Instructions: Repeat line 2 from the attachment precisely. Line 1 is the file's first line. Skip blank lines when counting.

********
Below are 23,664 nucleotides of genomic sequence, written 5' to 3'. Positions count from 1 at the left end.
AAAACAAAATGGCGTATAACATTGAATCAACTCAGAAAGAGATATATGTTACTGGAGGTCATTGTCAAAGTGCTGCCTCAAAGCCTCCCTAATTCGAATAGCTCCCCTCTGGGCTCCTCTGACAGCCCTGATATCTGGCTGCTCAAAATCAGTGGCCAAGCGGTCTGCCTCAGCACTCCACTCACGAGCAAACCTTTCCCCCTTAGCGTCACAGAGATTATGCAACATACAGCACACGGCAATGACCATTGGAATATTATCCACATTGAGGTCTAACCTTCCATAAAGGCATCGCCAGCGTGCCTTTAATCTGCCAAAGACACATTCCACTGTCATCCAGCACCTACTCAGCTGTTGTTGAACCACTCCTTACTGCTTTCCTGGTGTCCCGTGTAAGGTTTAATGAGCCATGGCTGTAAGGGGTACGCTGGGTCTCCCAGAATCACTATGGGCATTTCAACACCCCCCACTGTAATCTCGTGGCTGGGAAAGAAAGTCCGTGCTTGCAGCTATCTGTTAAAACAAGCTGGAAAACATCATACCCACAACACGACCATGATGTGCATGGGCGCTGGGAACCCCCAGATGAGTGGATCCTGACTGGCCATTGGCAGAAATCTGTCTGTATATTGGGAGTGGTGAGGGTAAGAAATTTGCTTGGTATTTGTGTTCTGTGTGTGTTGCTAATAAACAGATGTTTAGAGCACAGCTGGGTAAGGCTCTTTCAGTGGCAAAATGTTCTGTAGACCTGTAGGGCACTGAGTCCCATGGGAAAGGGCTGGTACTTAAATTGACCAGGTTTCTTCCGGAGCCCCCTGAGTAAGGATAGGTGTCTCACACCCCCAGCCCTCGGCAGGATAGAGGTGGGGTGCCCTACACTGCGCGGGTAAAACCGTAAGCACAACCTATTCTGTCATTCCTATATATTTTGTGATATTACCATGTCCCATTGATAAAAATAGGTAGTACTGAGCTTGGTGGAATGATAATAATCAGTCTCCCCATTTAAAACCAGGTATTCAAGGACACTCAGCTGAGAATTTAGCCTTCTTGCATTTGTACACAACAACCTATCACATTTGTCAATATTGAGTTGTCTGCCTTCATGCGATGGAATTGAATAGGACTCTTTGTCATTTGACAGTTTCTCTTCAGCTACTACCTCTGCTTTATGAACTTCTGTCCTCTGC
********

AAAACAAAATGGCGTATAACATTGAATCAACTCAGAAAGAGATATATGTTACTGGAGGTCATTGTCAAAGTGCTGCCTCAAAGCCTCCCTAATTCGAATAGCTCCCCTCTGGGCTCCTCTGACAGCCCTGATATCTGGCTGCTCAAAATCAGTGGCCAAGCGGTCTGCCTCAGCACTCCACTCACGAGCAAACCTTTCCCCCTTAGCGTCACAGAGATTATGCAACATACAGCACACGGCAATGACCATTGGAATATTATCCACATTGAGGTCTAACCTTCCATAAAGGCATCGCCAGCGTGCCTTTAATCTGCCAAAGACACATTCCACTGTCATCCAGCACCTACTCAGCTGTTGTTGAACCACTCCTTACTGCTTTCCTGGTGTCCCGTGTAAGGTTTAATGAGCCATGGCTGTAAGGGGTACGCTGGGTCTCCCAGAATCACTATGGGCATTTCAACACCCCCCACTGTAATCTCGTGGCTGGGAAAGAAAGTCCGTGCTTGCAGCTATCTGTTAAAACAAGCTGGAAAACATCATACCCACAACACGACCATGATGTGCATGGGCGCTGGGAACCCCCAGATGAGTGGATCCTGACTGGCCATTGGCAGAAATCTGTCTGTATATTGGGAGTGGTGAGGGTAAGAAATTTGCTTGGTATTTGTGTTCTGTGTGTGTTGCTAATAAACAGATGTTTAGAGCACAGCTGGGTAAGGCTCTTTCAGTGGCAAAATGTTCTGTAGACCTGTAGGGCACTGAGTCCCATGGGAAAGGGCTGGTACTTAAATTGACCAGGTTTCTTCCGGAGCCCCCTGAGTAAGGATAGGTGTCTCACACCCCCAGCCCTCGGCAGGATAGAGGTGGGGTGCCCTACACTGCGCGGGTAAAACCGTAAGCACAACCTATTCTGTCATTCCTATATATTTTGTGATATTACCATGTCCCATTGATAAAAATAGGTAGTACTGAGCTTGGTGGAATGATAATAATCAGTCTCCCCATTTAAAACCAGGTATTCAAGGACACTCAGCTGAGAATTTAGCCTTCTTGCATTTGTACACAACAACCTATCACATTTGTCAATATTGAGTTGTCTGCCTTCATGCGATGGAATTGAATAGGACTCTTTGTCATTTGACAGTTTCTCTTCAGCTACTACCTCTGCTTTATGAACTTCTGTCCTCTGC